Using an In-Circuit Debugger with a Naze32 (and variants)

Debugging a naze32 is easiest with an ST-Link V2. You can find these on Amazon and other websites. The following guide will get you up and running with QtCreator and the in-circuit debugger.


We have had reports of problems with cheap clones of ST-Links not connecting.


It appears that perhaps debugging only works with Ubuntu 16.04 because of some issues with gdb-py and the "textinfo" tool in 14.04.

Add User to Dailout Group

First, make sure you are in the dialout group:

sudo adduser $USER dialout

Log out and back in for changes to take effect.

Install QtCreator

For some reason, the QtCreator bundled with 16.04 is unstable. Use the most recent build of QtCreator which can be downloaded here.

This downloads a .run file, just make it exectuable and run as sudo:

cd ~/Downloads
chmod +x
sudo ./

If you want the icon to appear in your unity menu, create the following file as ~/.local/share/applications/qtcreator.desktop (assuming that you installed qtcreator to the Qt folder in the installer)

[Desktop Entry]
Exec=bash -i -c /opt/Qt/Tools/QtCreator/bin/ %F
Name=Qt Creator
GenericName=Integrated Development Environment

Install openocd

Open OCD (On-Chip-Debugger) is the software that will control the debugger. We are going to install the version that is configured to work as a plugin for the eclipse IDE. To get this version, go to the releases page of the OpenOCD github page and download the latest .tgz file

cd ~/Downloads
tar -xvf gnuarmeclipse-openocd-debian32-0.10.0-201610281609-dev.tgz # (or whatever)
sudo mv openocd /opt/.

Then, for convenience, I normally create a script to run openocd for me. Here is my start_openocd_f1 script

cd /opt/openocd/0.10.0-201701241841/bin # Use the correct version
./openocd -f interface/stlink-v2.cfg -f target/stm32f1x.cfg

Here is my start_openocd_f4 script

cd /opt/openocd/0.10.0-5-20171110-1117/bin
./openocd -f interface/stlink-v2.cfg -f target/stm32f4x.cfg

I move these the ~/.local/bin directory so I can call it from anywhere:

chmod +x start_openocd_f1
chmod +x start_openocd_f4
mv start_openocd_f1 usr/local/bin
mv start_openocd_f4 usr/local/bin

Install ARM compiler and 32-bit Dependencies

Follow the guide in Building and Flashing to install the compiler.

QtCreator also needs 32-bit python bindings to run GDB

sudo dpkg --add-architecture i386
sudo apt-get update
sudo apt-get install libpython2.7:i386

Configure QtCreator for ARM Development

Open up the new QtCreator you just installed (make sure it's the new one, and not the version you get from apt-get)

Turn on the "Bare Metal Plugin"

Help -> About Plugins -> Enable "Bare Metal"

Restart QtCreator

Now, we're going to configure a new "Kit" for ARM development (this allows you to quickly switch back and forth between ARM and normal development)

Tell QtCreator where to find the compiler (GCC)

  • Tools -> Options -> Build & Run -> Compilers -> Add -> GCC -> C++.
  • Name the new compiler "G++ ARM" (or something)
  • Point the compiler path to where you just installed your fresh GCC.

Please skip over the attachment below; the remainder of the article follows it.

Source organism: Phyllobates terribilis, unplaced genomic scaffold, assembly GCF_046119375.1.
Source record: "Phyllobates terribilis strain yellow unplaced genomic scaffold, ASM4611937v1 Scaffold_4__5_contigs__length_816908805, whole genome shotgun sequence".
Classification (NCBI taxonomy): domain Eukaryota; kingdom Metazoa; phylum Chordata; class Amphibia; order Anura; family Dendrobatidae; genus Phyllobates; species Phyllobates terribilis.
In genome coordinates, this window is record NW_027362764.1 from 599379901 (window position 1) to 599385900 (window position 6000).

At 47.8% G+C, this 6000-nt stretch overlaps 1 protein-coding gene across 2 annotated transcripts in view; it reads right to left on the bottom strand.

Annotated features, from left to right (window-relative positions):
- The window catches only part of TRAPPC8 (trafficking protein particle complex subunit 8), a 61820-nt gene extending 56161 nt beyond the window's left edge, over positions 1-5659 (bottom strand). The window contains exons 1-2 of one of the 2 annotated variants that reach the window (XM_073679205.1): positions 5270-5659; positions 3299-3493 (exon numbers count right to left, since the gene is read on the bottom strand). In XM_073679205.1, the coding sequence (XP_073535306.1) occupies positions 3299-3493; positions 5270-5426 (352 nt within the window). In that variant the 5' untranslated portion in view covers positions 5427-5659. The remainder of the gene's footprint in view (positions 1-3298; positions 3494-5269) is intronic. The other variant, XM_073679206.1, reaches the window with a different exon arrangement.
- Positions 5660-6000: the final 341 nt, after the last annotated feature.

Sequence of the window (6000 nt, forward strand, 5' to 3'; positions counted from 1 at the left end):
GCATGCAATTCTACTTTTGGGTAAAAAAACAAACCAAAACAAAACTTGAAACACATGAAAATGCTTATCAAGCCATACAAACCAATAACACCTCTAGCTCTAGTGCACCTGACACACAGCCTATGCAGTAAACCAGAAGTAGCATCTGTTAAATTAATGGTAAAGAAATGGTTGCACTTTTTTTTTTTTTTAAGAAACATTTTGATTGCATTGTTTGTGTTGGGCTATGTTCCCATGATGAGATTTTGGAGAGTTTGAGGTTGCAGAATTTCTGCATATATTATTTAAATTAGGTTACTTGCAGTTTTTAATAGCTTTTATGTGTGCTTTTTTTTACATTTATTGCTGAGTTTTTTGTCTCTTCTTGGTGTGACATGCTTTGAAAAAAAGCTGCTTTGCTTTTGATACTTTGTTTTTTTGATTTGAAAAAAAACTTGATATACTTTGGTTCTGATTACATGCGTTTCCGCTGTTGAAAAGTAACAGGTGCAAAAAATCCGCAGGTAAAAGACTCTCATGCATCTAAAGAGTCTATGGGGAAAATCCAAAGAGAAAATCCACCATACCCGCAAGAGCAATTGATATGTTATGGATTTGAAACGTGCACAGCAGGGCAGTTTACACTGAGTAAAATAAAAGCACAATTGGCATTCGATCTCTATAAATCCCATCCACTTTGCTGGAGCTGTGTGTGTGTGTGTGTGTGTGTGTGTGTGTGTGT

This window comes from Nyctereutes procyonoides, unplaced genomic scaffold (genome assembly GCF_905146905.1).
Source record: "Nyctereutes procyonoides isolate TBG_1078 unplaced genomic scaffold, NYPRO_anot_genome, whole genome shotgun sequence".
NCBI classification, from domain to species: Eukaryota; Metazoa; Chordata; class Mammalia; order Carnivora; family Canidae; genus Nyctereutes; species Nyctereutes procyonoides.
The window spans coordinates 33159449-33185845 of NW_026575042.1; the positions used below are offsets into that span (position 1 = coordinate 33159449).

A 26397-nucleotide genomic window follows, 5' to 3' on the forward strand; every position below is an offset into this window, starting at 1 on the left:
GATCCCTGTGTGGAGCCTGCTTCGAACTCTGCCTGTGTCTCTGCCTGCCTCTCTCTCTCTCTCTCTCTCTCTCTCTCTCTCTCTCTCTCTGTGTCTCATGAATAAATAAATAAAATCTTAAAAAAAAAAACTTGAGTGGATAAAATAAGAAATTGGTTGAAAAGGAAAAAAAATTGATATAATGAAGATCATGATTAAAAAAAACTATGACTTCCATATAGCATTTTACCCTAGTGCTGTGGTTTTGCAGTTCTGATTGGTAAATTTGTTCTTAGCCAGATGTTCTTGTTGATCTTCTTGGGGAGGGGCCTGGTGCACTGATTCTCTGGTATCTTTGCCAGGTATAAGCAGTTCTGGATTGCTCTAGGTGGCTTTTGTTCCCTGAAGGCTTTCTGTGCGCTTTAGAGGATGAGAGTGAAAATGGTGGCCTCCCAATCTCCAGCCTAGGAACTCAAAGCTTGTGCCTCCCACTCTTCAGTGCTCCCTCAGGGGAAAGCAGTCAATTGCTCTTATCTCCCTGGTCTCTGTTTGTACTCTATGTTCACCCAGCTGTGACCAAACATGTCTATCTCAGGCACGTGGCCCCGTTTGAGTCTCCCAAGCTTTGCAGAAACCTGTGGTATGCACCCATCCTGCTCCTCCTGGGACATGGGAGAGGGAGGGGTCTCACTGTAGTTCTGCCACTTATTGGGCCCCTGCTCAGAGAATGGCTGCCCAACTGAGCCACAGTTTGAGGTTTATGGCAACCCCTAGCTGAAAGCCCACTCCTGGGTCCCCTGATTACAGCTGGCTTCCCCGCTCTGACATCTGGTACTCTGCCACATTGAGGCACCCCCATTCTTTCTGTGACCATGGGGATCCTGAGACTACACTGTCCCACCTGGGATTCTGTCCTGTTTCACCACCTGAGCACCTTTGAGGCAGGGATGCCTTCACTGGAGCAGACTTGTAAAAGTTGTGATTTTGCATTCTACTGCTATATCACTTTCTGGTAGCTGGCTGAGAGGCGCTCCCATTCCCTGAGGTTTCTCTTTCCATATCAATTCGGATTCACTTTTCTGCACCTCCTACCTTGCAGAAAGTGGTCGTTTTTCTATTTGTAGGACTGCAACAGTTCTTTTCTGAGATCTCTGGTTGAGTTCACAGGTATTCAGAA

• The path for G++ /opt/gcc-arm-none-eabi-5_4-2016q3/bin/arm-none-eabi-g++

Do the same for GCC (if you are going to be doing any C-only code)

  • Tools -> Options -> Build & Run -> Compilers -> Add -> GCC -> C.
  • Name the compiler (I named my compiler "GCC ARM)
  • The path for GCC is /opt/gcc-arm-none-eabi-5_4-2016q3/bin/arm-none-eabi-gcc


Add the Debugger (GDB)

  • Tools -> Options -> Build & Run -> Debuggers -> Add -> GDB.
  • Name it something
  • Point it to the new debugger you just installed
  • The Path for /opt/gcc-arm-none-eabi-5_4-2016q3/bin/arm-none-eabi-gdb-py


Go to the Bare Metal Plugin

  • Tools -> Options -> Devices -> Bare Metal -> Add -> OpenOCD
  • Leave all options at default values and click Apply configuring_openocd
  • Tools -> Options -> Devices -> Devices -> Add -> Bare Metal Device -> Start Wizard
  • Name: ST-Link V2
  • GDB Server Provider: OpenOCD configuring_stlink

Build the new Development Kit

  • Tools -> Options -> Build & Run -> Kits -> Add
  • Name: ARM
  • Device Type: Bare Metal Device
  • Device: ST-Link V2
  • Compiler: GCC ARM/G++ ARM
  • Debugger: ARM GDB
  • Qt Version: None


Test the Debugger

Here are the instructions for a F1 target. The instructions are very similar for an F4, just choose the correct .elf file.

Turn on Debugger

Connect the Debugger to your flight controller. Here is the pinout for the Flip32 and flip32+ flip32 pinout

Plug in the debugger and start openocd (you'll need sudo privileges)

sudo start_openocd_f1

Build the Correct Example Code

  • Import Existing Project
  • Open the root of the firmware
  • Do not add .creator files to the Git repository

Configure the Build Environment

  • Go to the Projects Tab on the left hand side
  • Switch to the ARM Kit we just created
  • Build Settings:
    • Change Build Directory to the firmware root
    • Build Steps: make BOARD=NAZE DEBUG=GDB build
  • Run Settings:
    • Change Run Configuration to hardware debugger
    • Choose the .elf file in the boards/breezy/build directory (you'll need to build first) firmware/boards/breezy/build/rosflight.elf run

You're done! Just select the Debug tab and debug your project!